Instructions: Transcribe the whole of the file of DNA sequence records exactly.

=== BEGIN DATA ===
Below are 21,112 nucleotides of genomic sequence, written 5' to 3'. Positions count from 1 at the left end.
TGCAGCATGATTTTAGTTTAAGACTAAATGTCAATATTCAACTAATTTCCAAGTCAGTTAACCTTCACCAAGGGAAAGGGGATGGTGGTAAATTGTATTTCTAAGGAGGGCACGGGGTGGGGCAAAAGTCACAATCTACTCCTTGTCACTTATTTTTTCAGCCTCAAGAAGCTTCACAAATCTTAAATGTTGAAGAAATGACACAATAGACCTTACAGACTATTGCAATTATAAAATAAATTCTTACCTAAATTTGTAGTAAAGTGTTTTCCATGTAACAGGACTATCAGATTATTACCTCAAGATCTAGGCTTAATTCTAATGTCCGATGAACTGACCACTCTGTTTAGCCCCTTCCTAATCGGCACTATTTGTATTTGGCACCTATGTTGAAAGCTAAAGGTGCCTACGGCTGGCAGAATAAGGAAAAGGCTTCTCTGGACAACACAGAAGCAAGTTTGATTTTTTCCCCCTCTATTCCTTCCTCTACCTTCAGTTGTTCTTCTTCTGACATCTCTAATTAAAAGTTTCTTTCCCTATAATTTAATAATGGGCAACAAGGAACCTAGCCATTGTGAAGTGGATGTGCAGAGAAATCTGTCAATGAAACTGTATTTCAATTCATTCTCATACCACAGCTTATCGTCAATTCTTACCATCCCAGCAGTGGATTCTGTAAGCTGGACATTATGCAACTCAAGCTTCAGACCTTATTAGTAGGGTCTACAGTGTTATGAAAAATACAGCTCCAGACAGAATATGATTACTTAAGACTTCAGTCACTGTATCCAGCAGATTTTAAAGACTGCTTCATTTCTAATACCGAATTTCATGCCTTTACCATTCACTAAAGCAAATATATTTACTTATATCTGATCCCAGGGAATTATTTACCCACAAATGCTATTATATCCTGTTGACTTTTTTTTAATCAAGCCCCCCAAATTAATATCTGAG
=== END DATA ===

Below are 21,112 nucleotides of genomic sequence, written 5' to 3'. Positions count from 1 at the left end.
TGCAGCATGATTTTAGTTTAAGACTAAATGTCAATATTCAACTAATTTCCAAGTCAGTTAACCTTCACCAAGGGAAAGGGGATGGTGGTAAATTGTATTTCTAAGGAGGGCACGGGGTGGGGCAAAAGTCACAATCTACTCCTTGTCACTTATTTTTTCAGCCTCAAGAAGCTTCACAAATCTTAAATGTTGAAGAAATGACACAATAGACCTTACAGACTATTGCAATTATAAAATAAATTCTTACCTAAATTTGTAGTAAAGTGTTTTCCATGTAACAGGACTATCAGATTATTACCTCAAGATCTAGGCTTAATTCTAATGTCCGATGAACTGACCACTCTGTTTAGCCCCTTCCTAATCGGCACTATTTGTATTTGGCACCTATGTTGAAAGCTAAAGGTGCCTACGGCTGGCAGAATAAGGAAAAGGCTTCTCTGGACAACACAGAAGCAAGTTTGATTTTTTCCCCCTCTATTCCTTCCTCTACCTTCAGTTGTTCTTCTTCTGACATCTCTAATTAAAAGTTTCTTTCCCTATAATTTAATAATGGGCAACAAGGAACCTAGCCATTGTGAAGTGGATGTGCAGAGAAATCTGTCAATGAAACTGTATTTCAATTCATTCTCATACCACAGCTTATCGTCAATTCTTACCATCCCAGCAGTGGATTCTGTAAGCTGGACATTATGCAACTCAAGCTTCAGACCTTATTAGTAGGGTCTACAGTGTTATGAAAAATACAGCTCCAGACAGAATATGATTACTTAAGACTTCAGTCACTGTATCCAGCAGATTTTAAAGACTGCTTCATTTCTAATACCGAATTTCATGCCTTTACCATTCACTAAAGCAAATATATTTACTTATATCTGATCCCAGGGAATTATTTACCCACAAATGCTATTATATCCTGTTGACTTTTTTTTAATCAAGCCCCCCAAATTAATATCTGAG